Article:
I am gay and I am an ecology and evolutionary biology PhD student.//
I am a first year Ecology and Evolutionary Biology PhD student at Purdue University. I study how populations of marine snails are connected to each other using genetic techniques. Growing up near the ocean of Taiwan constantly drew me to the outdoors. Though it was hard to navigate academia as a first-generation immigrant student, I somehow stumbled my way to the fields of ecology and conservation biology through internships, fieldwork, and eventually an undergraduate honors thesis: one that focuses on the phylogenetic relationships of spotted skunks!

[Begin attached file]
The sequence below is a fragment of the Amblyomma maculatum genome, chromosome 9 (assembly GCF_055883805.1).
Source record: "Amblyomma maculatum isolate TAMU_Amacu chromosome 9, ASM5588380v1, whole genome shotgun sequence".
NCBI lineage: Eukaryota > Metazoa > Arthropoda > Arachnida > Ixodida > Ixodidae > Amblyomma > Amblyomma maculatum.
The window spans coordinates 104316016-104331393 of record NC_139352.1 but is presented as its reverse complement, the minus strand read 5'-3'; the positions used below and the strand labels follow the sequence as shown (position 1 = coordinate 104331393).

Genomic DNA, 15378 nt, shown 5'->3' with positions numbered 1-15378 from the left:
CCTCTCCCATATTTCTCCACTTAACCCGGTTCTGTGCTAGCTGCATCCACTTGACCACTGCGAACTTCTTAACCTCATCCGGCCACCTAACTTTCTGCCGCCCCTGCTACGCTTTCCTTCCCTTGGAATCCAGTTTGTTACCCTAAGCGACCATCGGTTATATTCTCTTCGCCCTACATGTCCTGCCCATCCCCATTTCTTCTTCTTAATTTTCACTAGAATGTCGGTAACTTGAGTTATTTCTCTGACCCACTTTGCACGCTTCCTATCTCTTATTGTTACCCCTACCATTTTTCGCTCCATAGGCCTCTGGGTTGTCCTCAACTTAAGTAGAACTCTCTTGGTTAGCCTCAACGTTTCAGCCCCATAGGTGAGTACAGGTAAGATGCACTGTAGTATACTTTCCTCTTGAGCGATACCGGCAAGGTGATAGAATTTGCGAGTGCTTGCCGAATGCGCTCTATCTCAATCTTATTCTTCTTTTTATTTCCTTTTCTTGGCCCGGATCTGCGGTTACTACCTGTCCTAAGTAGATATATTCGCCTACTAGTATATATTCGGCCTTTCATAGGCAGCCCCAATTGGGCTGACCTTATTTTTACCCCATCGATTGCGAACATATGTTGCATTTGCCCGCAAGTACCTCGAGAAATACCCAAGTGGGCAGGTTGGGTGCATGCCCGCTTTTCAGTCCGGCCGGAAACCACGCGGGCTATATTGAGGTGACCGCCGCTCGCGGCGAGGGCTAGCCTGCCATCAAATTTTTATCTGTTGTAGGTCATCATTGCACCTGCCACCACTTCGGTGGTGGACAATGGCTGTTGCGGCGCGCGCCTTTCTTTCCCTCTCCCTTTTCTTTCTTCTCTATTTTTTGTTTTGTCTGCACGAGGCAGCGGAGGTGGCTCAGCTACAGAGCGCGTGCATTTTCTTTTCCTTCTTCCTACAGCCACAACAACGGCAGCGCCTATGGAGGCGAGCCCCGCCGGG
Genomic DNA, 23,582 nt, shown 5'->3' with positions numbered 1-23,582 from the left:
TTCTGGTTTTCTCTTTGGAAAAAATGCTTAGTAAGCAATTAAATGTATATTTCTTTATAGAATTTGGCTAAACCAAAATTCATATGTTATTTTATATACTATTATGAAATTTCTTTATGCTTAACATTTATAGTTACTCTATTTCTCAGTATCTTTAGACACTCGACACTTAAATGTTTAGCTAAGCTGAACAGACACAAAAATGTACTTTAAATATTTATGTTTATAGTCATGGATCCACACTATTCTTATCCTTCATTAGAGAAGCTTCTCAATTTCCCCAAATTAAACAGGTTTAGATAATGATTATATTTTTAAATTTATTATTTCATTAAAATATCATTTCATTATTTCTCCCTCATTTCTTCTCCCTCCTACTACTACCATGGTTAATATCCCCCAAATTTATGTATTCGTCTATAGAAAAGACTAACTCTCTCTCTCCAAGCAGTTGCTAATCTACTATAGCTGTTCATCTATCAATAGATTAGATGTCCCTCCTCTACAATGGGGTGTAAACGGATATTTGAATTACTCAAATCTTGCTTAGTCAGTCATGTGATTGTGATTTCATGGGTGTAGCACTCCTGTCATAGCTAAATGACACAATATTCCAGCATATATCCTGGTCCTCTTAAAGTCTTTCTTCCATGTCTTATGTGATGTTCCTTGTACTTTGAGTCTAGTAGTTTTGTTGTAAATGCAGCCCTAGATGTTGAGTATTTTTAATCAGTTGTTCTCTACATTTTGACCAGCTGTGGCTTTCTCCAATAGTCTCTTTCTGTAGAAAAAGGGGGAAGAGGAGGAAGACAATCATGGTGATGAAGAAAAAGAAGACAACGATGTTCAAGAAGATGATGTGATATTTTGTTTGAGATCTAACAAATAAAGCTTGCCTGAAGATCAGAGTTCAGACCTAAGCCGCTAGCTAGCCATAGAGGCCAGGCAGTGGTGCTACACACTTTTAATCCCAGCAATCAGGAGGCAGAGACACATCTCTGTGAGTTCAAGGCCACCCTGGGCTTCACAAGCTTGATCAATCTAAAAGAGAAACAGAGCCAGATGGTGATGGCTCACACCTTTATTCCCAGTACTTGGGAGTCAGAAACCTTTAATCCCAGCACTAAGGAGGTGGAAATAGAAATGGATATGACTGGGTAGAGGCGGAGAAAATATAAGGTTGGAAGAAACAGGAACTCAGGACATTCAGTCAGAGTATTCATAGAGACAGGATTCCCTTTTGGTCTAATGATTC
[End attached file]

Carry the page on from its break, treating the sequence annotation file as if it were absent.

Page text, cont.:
I am the gay-scientist son of deeply conservative pastor parents. These identities affected not only my academic life; I feel that different parts of myself are at odds. My religious family rejects my sexual orientation and studies of evolution. Members of my scientific community dismiss religious people with condescension. My queer family has been deeply hurt by religious people and consequently loathes religion. My identity has been torn between each of these antagonistic communities. I realize that my identities are not a hindrance; rather, they are tools that can help me act as a bridge to reach across communities.